In defending Nevada's ban on gay marriage, the administration of Governor Brian Sandoval, a Republican, argues that the ban is rooted in history and “not based on policy whimsy.”

In 2012, U.S. District Judge Robert Jones upheld the state's ban, writing that the U.S. Constitution's guarantee of equal protection does not prohibit “the People of the State of Nevada from maintaining statutes that reserve the institution of civil marriage to one-man – one-woman relationships.”

Lambda Legal, which is representing the case's 8 plaintiff couples, appealed the ruling to the Ninth U.S. Circuit Court of Appeals in San Francisco, arguing that Nevada's ban violates the constitutional rights of gay couples.

In its brief, filed Tuesday, the state argued otherwise.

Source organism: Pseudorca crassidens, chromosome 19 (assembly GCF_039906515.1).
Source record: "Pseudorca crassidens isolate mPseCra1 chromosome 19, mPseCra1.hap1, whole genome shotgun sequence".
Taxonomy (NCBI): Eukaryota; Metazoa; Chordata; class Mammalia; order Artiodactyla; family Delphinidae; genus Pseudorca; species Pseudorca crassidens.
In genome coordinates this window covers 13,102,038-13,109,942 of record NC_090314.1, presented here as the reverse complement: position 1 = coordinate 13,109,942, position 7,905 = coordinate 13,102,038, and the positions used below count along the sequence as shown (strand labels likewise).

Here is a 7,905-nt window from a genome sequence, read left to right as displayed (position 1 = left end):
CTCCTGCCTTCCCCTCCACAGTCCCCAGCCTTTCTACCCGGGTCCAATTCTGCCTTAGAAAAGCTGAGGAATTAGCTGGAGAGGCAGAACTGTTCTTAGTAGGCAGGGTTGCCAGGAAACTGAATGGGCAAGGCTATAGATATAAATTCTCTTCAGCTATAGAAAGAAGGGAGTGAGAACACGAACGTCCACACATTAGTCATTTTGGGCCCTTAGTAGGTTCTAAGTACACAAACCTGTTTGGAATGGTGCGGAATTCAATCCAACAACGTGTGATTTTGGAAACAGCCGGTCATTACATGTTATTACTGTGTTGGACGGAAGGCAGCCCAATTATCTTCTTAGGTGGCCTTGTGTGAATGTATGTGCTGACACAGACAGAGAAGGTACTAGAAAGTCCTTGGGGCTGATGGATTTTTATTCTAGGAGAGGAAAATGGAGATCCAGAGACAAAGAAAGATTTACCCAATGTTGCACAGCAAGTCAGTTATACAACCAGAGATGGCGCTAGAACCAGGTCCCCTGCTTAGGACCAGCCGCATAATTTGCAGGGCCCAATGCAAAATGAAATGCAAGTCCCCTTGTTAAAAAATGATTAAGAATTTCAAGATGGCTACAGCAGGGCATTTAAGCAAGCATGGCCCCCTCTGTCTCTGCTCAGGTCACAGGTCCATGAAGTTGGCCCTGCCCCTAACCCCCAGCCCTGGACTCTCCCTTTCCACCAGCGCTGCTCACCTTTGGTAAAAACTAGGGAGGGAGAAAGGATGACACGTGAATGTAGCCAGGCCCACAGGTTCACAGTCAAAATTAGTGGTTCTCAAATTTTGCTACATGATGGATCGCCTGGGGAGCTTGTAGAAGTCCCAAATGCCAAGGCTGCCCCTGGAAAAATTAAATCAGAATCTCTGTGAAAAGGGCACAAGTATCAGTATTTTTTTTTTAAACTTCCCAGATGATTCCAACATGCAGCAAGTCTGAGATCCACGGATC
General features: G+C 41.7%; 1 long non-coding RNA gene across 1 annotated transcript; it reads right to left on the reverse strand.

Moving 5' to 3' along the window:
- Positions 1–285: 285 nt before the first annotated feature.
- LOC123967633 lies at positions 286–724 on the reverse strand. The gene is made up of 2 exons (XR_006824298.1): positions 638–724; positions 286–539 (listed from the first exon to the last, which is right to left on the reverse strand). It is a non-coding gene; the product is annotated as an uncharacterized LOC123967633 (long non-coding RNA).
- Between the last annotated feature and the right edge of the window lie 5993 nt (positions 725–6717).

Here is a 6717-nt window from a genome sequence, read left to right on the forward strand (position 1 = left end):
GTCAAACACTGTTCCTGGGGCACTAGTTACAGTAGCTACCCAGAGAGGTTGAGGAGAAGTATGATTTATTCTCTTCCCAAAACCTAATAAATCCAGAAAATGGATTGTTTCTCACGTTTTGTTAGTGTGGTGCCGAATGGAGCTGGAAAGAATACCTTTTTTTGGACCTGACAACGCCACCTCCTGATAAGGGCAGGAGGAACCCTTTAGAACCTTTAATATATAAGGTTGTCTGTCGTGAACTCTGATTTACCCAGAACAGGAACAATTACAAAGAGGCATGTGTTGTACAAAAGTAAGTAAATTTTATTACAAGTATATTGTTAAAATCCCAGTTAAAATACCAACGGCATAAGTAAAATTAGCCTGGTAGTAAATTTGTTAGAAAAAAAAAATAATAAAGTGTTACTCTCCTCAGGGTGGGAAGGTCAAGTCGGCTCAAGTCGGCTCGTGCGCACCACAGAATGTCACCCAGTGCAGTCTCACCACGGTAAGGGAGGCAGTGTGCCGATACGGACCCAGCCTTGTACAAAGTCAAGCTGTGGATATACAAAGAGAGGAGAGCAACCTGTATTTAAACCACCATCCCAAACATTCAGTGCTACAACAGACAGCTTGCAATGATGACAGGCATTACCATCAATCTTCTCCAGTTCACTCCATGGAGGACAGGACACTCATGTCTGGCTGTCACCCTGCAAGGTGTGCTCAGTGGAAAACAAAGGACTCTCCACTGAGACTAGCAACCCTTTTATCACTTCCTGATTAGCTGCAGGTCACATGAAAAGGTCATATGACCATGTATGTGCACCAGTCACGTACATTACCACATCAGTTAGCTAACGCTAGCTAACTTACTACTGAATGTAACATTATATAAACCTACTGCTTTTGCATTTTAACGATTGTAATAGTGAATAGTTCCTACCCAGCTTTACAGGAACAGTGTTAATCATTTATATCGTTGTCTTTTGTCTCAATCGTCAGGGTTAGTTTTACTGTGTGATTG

“Nevada law that defines marriage to be between a man and a woman is legitimate, whether measured under equal protection or due process standards,” the brief states. “The interest of the state in defining marriage in this manner is motivated by the state's desire to protect and perpetuate traditional marriage.”

“Nevada's statutes evince a strong encouragement of marriage in its traditional form. These laws are not based on policy whimsy; they are grounded in policy as deeply rooted as any that exists in Nevada law. … They define Nevada society.”

Lead plaintiffs in the case are two women in their 70s who have raised 3 children and have 4 grandchildren. Beverly Sevcik and Mary Baranovich have been together more than four decades.

In 2002, Nevada voters overwhelmingly approved a constitutional amendment defining marriage as a heterosexual union. Nevada in 2009 began recognizing gay and lesbian couples with domestic partnerships, which offer far fewer benefits than marriage and are not recognized by the federal government.

Last year, lawmakers gave initial approval to repealing the ban and legalizing gay nuptials in Nevada. A second vote is needed before going to voters in 2016.